Why investors should focus on years, not days or weeks

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Investors have grown uneasy as stock and bond markets have recently swung in both directions. Although last week’s jobs report confirmed that the economy is recovering steadily and the new $1.9 billion stimulus package will provide even greater support, there are fears that the market has run too far too fast.

Experts view rising rates in one of two ways 

At the moment, there are two views on the recent jump in interest rates. Rising rates could mean that:

  1. The economy will overheat, spark runaway inflation, and force the Fed to pull the plug (raise interest rates and move away from accommodative policy) sooner than expected, all of which may be bad for valuations of both stocks and bonds. 
  2. They’re the normal result of a recovering economy, which is good for stocks in the long run. 

The tension between these two views is creating market uncertainty 

At the moment, there aren’t many reasons to believe the former is more likely:

  • Long-term interest rates naturally rise early in any economic recovery and the yield curve was much steeper in the early stages of the last two cycles. 
  • While there may be reflation (a return to global growth) as prices recover from the economic shutdown, low inflation is a product of decades-long global forces that have little to do with COVID-19. 

That said, many sectors have performed exceptionally well over the past year and valuations are certainly elevated.

The uncertainty itself can affect the markets

In many ways, how everyday investors react to uncertainty is often more important than what they are reacting to. It isn’t simply that there are always worries on investors’ minds whether it’s the pandemic, federal deficit, retail investor trends, tech stocks, and other issues. It’s that, for many, every episode of market volatility feels different.

Chart: S&P 500 returns over 10-year, 5-year, and 1-year rolling windows. Returns are larger and more consistent over longer timeframes.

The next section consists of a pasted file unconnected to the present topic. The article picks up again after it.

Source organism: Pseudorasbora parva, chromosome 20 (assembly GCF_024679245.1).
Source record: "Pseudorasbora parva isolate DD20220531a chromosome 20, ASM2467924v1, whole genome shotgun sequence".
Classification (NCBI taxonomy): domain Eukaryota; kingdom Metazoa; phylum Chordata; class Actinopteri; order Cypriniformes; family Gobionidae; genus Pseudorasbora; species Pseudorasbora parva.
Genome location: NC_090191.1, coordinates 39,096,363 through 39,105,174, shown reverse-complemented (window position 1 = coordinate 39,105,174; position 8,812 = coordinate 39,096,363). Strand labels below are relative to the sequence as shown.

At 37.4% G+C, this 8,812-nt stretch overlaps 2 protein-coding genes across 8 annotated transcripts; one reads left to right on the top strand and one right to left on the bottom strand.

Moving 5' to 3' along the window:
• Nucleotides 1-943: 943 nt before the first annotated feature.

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Source: Clearnomics, Standard & Poors, March 8, 2021

OK. So is there a disconnect between perception and reality right now?

Possibly. The biggest hurdle to achieving financial goals is often overcoming one’s own behavioral and cognitive biases. Market ups and downs are to be expected. Although the last several weeks have felt volatile — no doubt amplified by daily headlines and coverage — the reality is that there has not even been a 5% pullback in the S&P 500. The stock market has fallen 20 days this year but has also risen 23 days, close to the slightly-better-than 50/50 average across history. There is often a disconnect between perception and reality when it comes to market behavior.

The takeaway for investors? Keep calm and carry on.

The key for long-term investors is that the stock market tends to rise over long periods of time even if it can swing wildly in the short run. How can this be if there are almost as many down days as up? The fact that markets are up slightly more than 50% of days compounds over time. On a monthly basis, the stock market has risen more than 60% of the time going back 30 years. On an annual basis, this percentage jumps to over 70%. Since 2003, the stock market has been positive 78% of years.

Make sure your portfolio is built to last — and to manage risk

While there are valid market concerns around interest rates, valuations, the Fed and fiscal stimulus, the bottom line is that the economy is still recovering. Patience, discipline, and perspective are needed as this plays out. If you’re looking for an investment mix that’s designed by investment experts to manage risk and take advantage of the opportunities for gains — and adjust automatically to stay on course over the long-term, MoneyLion can help


Investment advisory services provided by ML Wealth LLC. Investment Accounts Are Not FDIC Insured • No Bank Guarantee • Investments May Lose Value. For important information and disclaimers relating to the MoneyLion Investment Account, see Investment Account FAQs and FORM ADV. Broker-Dealer may charge a $0.25 ACH withdrawal fee, among other fees. Accounts are subject to administrative fee of $1 per month.

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